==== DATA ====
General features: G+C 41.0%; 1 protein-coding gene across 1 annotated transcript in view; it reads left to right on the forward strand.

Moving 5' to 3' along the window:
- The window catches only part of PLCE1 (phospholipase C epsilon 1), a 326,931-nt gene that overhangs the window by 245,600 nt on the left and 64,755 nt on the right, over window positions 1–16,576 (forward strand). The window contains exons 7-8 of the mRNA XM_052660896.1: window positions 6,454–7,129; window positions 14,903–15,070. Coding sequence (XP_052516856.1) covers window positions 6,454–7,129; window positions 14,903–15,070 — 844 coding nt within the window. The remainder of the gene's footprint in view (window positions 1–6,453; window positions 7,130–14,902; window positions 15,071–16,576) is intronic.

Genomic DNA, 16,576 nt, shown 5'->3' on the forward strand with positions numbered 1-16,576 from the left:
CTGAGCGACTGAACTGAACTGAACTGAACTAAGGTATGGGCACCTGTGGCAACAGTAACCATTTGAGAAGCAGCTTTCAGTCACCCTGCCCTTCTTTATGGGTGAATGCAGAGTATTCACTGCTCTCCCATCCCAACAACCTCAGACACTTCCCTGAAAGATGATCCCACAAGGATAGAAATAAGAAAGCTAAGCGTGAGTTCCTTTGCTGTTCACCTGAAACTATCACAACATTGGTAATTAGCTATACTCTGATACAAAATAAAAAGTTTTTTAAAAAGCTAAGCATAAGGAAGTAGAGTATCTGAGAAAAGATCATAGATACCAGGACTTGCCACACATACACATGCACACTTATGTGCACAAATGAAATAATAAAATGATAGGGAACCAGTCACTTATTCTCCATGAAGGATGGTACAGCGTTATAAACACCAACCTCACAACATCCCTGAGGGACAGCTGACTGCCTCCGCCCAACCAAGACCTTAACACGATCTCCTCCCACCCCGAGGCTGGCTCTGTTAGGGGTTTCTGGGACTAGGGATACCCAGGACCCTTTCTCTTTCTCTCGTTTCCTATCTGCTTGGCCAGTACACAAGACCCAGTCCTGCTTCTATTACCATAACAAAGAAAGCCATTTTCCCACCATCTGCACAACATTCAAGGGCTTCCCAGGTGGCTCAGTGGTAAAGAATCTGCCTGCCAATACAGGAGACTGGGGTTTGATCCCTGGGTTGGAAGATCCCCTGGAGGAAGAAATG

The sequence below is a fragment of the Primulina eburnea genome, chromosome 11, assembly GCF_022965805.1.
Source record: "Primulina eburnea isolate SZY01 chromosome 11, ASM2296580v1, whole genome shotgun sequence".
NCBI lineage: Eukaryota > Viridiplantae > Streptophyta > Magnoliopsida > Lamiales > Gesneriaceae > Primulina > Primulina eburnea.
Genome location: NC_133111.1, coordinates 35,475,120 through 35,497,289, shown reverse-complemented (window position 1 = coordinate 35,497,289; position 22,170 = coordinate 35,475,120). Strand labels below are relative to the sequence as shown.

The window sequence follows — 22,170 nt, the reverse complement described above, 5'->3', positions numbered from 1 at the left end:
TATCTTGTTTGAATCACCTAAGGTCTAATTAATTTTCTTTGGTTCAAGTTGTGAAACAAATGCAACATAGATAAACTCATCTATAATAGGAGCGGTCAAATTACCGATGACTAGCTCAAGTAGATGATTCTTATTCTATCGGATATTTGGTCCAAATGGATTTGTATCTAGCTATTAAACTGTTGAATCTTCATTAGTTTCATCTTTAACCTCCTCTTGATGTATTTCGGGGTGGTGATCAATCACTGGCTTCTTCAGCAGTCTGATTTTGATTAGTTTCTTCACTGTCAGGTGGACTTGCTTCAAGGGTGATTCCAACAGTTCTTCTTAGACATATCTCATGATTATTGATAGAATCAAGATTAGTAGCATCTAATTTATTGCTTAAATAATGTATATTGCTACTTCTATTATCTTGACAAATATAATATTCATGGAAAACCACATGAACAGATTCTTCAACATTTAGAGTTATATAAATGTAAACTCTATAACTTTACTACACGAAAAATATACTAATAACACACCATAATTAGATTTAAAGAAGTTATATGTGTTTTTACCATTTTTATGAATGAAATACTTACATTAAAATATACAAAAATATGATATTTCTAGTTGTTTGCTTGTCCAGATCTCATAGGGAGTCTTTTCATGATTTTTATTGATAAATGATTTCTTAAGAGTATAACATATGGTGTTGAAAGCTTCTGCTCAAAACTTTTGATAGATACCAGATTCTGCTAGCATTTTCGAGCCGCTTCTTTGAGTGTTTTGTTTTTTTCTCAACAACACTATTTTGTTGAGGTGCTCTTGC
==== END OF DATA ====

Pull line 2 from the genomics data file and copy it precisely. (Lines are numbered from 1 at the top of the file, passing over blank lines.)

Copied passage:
Moving 5' to 3' along the window: